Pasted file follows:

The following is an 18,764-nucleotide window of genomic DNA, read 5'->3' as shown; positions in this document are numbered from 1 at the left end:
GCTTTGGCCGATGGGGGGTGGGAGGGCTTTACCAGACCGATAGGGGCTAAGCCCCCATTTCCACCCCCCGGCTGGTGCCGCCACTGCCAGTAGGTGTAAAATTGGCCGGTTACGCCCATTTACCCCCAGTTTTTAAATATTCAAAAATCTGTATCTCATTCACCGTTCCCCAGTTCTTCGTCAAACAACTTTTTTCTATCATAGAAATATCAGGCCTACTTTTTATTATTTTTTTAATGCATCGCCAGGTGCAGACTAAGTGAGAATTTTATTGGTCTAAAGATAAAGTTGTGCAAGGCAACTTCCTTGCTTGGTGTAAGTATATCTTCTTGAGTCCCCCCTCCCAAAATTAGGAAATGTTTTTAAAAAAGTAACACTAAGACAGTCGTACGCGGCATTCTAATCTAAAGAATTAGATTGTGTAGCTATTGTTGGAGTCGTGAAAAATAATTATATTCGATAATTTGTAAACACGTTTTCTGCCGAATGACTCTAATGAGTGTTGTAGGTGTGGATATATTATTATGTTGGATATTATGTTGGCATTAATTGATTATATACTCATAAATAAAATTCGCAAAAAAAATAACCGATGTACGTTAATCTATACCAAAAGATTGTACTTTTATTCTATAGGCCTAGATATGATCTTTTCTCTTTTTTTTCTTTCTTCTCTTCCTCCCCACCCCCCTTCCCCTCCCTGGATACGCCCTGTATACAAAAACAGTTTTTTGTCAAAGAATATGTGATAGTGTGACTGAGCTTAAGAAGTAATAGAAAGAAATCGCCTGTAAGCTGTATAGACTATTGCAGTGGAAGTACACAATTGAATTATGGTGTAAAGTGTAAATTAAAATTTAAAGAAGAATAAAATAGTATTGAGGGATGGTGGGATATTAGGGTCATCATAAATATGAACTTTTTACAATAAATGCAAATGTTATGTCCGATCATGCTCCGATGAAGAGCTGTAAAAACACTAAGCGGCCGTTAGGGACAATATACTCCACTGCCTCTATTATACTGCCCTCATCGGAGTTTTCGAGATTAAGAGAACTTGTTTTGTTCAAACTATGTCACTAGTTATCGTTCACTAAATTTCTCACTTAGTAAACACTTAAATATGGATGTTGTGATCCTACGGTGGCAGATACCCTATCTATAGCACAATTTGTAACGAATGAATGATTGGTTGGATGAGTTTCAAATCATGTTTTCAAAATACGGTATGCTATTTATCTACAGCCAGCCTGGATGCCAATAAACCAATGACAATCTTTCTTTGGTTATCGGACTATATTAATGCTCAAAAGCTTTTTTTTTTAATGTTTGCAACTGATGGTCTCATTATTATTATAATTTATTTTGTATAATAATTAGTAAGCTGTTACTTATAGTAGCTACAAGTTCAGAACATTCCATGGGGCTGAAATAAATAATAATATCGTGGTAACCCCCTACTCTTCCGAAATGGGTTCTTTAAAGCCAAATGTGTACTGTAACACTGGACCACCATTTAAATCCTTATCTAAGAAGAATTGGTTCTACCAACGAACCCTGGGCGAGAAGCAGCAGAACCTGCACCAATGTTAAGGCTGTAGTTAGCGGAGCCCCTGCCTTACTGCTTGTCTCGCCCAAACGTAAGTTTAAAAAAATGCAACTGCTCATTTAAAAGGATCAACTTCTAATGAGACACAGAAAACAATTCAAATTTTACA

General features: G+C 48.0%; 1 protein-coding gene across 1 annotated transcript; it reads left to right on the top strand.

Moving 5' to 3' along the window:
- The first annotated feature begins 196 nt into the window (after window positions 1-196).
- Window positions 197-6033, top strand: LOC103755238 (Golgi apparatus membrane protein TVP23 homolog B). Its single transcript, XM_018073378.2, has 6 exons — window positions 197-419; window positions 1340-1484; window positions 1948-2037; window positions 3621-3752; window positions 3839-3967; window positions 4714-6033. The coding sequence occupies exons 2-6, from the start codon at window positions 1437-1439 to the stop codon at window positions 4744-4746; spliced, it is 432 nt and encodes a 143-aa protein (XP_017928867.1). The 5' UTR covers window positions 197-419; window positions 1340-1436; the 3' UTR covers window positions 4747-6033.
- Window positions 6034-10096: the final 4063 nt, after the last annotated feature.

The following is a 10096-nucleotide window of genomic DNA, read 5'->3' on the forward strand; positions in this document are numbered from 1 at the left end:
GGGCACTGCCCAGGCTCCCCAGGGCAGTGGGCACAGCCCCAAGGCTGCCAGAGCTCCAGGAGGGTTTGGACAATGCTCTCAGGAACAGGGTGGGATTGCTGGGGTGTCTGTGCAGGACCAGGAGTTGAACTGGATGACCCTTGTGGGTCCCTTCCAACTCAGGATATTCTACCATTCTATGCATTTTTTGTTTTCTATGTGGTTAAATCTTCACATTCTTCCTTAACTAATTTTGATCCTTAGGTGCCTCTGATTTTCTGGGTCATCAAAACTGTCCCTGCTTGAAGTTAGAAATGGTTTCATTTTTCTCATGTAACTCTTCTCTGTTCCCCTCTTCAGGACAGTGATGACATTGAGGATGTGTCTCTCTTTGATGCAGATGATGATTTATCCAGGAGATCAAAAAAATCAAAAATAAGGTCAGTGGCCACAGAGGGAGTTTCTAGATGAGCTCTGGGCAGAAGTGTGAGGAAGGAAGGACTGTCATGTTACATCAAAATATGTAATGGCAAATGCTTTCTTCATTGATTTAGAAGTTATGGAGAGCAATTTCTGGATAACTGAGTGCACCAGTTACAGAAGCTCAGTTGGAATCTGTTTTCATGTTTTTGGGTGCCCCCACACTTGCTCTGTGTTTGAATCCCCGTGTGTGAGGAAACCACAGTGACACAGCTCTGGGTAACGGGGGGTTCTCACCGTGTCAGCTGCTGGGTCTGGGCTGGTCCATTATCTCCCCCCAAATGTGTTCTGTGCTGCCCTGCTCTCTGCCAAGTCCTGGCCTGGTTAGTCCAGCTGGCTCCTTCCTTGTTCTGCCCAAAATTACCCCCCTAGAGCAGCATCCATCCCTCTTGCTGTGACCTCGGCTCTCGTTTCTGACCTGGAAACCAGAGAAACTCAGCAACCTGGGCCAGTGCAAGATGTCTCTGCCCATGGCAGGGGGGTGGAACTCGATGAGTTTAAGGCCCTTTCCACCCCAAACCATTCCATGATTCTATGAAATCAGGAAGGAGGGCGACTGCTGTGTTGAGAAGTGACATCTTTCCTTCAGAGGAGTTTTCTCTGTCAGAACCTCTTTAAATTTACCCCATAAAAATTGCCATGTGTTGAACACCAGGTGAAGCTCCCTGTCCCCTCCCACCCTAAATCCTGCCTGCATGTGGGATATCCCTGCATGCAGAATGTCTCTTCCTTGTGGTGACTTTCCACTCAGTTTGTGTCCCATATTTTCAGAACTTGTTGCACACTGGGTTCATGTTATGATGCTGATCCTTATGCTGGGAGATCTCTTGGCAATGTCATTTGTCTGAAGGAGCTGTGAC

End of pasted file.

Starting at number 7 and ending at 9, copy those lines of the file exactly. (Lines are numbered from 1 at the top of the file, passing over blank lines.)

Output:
- Window positions 6034-10096: the final 4063 nt, after the last annotated feature.

The following is a 10096-nucleotide window of genomic DNA, read 5'->3' on the forward strand; positions in this document are numbered from 1 at the left end:
GGGCACTGCCCAGGCTCCCCAGGGCAGTGGGCACAGCCCCAAGGCTGCCAGAGCTCCAGGAGGGTTTGGACAATGCTCTCAGGAACAGGGTGGGATTGCTGGGGTGTCTGTGCAGGACCAGGAGTTGAACTGGATGACCCTTGTGGGTCCCTTCCAACTCAGGATATTCTACCATTCTATGCATTTTTTGTTTTCTATGTGGTTAAATCTTCACATTCTTCCTTAACTAATTTTGATCCTTAGGTGCCTCTGATTTTCTGGGTCATCAAAACTGTCCCTGCTTGAAGTTAGAAATGGTTTCATTTTTCTCATGTAACTCTTCTCTGTTCCCCTCTTCAGGACAGTGATGACATTGAGGATGTGTCTCTCTTTGATGCAGATGATGATTTATCCAGGAGATCAAAAAAATCAAAAATAAGGTCAGTGGCCACAGAGGGAGTTTCTAGATGAGCTCTGGGCAGAAGTGTGAGGAAGGAAGGACTGTCATGTTACATCAAAATATGTAATGGCAAATGCTTTCTTCATTGATTTAGAAGTTATGGAGAGCAATTTCTGGATAACTGAGTGCACCAGTTACAGAAGCTCAGTTGGAATCTGTTTTCATGTTTTTGGGTGCCCCCACACTTGCTCTGTGTTTGAATCCCCGTGTGTGAGGAAACCACAGTGACACAGCTCTGGGTAACGGGGGGTTCTCACCGTGTCAGCTGCTGGGTCTGGGCTGGTCCATTATCTCCCCCCAAATGTGTTCTGTGCTGCCCTGCTCTCTGCCAAGTCCTGGCCTGGTTAGTCCAGCTGGCTCCTTCCTTGTTCTGCCCAAAATTACCCCCCTAGAGCAGCATCCATCCCTCTTGCTGTGACCTCGGCTCTCGTTTCTGACCTGGAAACCAGAGAAACTCAGCAACCTGGGCCAGTGCAAGATGTCTCTGCCCATGGCAGGGGGGTGGAACTCGATGAGTTTAAGGCCCTTTCCACCCCAAACCATTCCATGATTCTATGAAATCAGGAAGGAGGGCGACTGCTGTGTTGAGAAGTGACATCTTTCCTTCAGAGGAGTTTTCTCTGTCAGAACCTCTTTAAATTTACCCCATAAAAATTGCCATGTGTTGAACACCAGGTGAAGCTCCCTGTCCCCTCCCACCCTAAATCCTGCCTGCATGTGGGATATCCCTGCATGCAGAATGTCTCTTCCTTGTGGTGACTTTCCACTCAGTTTGTGTCCCATATTTTCAGAACTTGTTGCACACTGGGTTCATGTTATGATGCTGATCCTTATGCTGGGAGATCTCTTGGCAATGTCATTTGTCTGAAGGAGCTGTGAC